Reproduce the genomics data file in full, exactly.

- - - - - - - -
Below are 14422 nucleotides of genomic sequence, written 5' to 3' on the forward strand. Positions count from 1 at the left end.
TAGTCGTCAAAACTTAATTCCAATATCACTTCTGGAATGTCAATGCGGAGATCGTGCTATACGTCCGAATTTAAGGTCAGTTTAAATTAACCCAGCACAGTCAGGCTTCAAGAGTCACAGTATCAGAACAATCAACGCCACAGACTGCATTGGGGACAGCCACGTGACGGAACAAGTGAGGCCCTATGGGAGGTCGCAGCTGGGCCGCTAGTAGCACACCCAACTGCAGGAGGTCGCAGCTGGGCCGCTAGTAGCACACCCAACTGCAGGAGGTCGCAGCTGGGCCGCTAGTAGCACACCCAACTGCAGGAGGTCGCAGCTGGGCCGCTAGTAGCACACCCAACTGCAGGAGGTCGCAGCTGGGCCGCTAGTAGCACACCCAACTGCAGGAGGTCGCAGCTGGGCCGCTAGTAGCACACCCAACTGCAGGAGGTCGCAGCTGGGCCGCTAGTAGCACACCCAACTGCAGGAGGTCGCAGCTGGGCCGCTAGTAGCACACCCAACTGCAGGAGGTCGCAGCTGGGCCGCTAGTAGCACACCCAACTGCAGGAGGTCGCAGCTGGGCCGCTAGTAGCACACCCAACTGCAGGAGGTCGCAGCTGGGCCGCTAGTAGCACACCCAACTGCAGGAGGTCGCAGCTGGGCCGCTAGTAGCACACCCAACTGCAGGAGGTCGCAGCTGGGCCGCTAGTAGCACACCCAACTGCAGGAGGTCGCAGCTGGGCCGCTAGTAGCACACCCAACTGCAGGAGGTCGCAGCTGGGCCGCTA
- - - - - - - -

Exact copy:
Below are 14422 nucleotides of genomic sequence, written 5' to 3' on the forward strand. Positions count from 1 at the left end.
TAGTCGTCAAAACTTAATTCCAATATCACTTCTGGAATGTCAATGCGGAGATCGTGCTATACGTCCGAATTTAAGGTCAGTTTAAATTAACCCAGCACAGTCAGGCTTCAAGAGTCACAGTATCAGAACAATCAACGCCACAGACTGCATTGGGGACAGCCACGTGACGGAACAAGTGAGGCCCTATGGGAGGTCGCAGCTGGGCCGCTAGTAGCACACCCAACTGCAGGAGGTCGCAGCTGGGCCGCTAGTAGCACACCCAACTGCAGGAGGTCGCAGCTGGGCCGCTAGTAGCACACCCAACTGCAGGAGGTCGCAGCTGGGCCGCTAGTAGCACACCCAACTGCAGGAGGTCGCAGCTGGGCCGCTAGTAGCACACCCAACTGCAGGAGGTCGCAGCTGGGCCGCTAGTAGCACACCCAACTGCAGGAGGTCGCAGCTGGGCCGCTAGTAGCACACCCAACTGCAGGAGGTCGCAGCTGGGCCGCTAGTAGCACACCCAACTGCAGGAGGTCGCAGCTGGGCCGCTAGTAGCACACCCAACTGCAGGAGGTCGCAGCTGGGCCGCTAGTAGCACACCCAACTGCAGGAGGTCGCAGCTGGGCCGCTAGTAGCACACCCAACTGCAGGAGGTCGCAGCTGGGCCGCTAGTAGCACACCCAACTGCAGGAGGTCGCAGCTGGGCCGCTAGTAGCACACCCAACTGCAGGAGGTCGCAGCTGGGCCGCTAGTAGCACACCCAACTGCAGGAGGTCGCAGCTGGGCCGCTA